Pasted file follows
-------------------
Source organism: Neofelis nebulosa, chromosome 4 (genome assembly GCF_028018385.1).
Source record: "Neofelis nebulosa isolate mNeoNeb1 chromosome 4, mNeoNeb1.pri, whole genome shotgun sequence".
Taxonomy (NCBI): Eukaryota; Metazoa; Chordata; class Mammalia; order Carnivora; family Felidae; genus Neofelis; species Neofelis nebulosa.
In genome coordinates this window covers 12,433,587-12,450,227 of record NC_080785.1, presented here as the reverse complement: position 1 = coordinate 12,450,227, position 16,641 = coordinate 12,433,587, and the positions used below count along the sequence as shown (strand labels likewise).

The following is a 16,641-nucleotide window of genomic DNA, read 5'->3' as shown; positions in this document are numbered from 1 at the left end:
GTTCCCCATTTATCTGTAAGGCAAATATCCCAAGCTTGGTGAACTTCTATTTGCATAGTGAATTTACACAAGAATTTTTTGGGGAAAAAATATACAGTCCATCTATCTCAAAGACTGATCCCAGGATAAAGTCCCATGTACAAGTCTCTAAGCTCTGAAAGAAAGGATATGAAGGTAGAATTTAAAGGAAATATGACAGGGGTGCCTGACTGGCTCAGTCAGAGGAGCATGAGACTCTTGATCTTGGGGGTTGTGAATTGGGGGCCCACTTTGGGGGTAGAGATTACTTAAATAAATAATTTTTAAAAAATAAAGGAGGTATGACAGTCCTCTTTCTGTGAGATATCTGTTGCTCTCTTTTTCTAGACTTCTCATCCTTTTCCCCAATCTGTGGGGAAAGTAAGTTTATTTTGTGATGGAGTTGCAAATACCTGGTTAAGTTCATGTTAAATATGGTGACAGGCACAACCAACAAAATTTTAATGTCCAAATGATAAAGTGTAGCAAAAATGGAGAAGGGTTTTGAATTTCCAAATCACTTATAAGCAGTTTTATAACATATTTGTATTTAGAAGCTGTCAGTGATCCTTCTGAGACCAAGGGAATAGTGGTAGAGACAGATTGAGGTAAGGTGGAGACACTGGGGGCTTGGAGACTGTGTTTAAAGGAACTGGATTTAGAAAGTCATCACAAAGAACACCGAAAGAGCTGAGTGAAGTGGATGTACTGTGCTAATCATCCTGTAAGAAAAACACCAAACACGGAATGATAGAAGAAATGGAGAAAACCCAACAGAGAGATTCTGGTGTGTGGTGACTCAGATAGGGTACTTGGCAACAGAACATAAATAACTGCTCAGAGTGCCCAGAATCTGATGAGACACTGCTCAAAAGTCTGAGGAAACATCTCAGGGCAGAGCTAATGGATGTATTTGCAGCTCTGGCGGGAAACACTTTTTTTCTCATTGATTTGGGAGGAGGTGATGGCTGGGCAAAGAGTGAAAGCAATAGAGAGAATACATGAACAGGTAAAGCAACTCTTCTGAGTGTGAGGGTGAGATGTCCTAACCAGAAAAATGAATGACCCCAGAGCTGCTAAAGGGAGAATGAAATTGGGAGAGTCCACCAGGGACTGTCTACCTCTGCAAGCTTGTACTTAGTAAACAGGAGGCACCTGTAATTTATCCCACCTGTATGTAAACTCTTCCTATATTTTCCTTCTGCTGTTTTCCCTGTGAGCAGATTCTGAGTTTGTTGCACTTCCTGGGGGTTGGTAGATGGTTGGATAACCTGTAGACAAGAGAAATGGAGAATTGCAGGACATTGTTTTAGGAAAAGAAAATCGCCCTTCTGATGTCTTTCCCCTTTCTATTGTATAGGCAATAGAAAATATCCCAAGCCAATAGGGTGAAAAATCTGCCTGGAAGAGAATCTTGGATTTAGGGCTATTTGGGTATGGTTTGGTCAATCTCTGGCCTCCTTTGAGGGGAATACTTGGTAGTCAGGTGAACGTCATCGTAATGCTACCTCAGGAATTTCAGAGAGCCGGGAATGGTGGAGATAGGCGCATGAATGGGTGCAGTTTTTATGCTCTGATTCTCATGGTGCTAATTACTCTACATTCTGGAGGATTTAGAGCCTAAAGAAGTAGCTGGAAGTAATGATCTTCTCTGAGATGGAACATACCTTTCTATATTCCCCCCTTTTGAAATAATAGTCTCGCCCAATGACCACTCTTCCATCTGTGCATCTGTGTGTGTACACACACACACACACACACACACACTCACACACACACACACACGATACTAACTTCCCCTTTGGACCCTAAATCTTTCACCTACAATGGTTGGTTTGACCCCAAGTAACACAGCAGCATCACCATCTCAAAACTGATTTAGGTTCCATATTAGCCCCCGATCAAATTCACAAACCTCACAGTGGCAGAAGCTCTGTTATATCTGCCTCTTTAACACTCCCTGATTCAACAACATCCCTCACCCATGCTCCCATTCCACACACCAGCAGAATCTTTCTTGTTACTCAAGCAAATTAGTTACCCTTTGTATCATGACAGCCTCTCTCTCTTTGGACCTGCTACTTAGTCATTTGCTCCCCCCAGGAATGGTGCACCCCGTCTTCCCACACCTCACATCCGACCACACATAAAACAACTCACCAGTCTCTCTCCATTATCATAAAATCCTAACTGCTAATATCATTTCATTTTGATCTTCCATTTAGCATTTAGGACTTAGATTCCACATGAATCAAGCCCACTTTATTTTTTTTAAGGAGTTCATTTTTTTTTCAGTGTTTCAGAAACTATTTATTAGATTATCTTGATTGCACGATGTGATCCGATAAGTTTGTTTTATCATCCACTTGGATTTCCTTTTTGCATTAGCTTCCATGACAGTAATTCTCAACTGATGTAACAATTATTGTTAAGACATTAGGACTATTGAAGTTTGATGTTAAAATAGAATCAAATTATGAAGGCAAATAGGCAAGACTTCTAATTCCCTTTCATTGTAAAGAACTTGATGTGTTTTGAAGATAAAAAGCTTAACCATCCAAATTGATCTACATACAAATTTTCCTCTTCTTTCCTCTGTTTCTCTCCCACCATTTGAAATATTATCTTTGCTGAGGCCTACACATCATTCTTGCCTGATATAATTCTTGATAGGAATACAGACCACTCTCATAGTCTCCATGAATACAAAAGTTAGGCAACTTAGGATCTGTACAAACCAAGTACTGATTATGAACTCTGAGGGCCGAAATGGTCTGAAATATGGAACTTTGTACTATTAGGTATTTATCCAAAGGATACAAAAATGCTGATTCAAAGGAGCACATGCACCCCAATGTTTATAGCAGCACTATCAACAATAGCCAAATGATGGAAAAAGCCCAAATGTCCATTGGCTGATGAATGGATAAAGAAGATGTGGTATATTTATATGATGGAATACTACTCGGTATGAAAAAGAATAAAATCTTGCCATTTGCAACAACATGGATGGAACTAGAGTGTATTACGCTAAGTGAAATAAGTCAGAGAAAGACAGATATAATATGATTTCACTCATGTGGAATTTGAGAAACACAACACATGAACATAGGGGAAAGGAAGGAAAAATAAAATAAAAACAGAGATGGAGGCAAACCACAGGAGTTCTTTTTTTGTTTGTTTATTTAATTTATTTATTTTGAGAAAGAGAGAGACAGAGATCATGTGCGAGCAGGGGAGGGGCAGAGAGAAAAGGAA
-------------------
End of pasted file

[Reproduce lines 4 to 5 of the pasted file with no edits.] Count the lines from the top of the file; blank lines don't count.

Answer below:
In genome coordinates this window covers 12,433,587-12,450,227 of record NC_080785.1, presented here as the reverse complement: position 1 = coordinate 12,450,227, position 16,641 = coordinate 12,433,587, and the positions used below count along the sequence as shown (strand labels likewise).

The following is a 16,641-nucleotide window of genomic DNA, read 5'->3' as shown; positions in this document are numbered from 1 at the left end: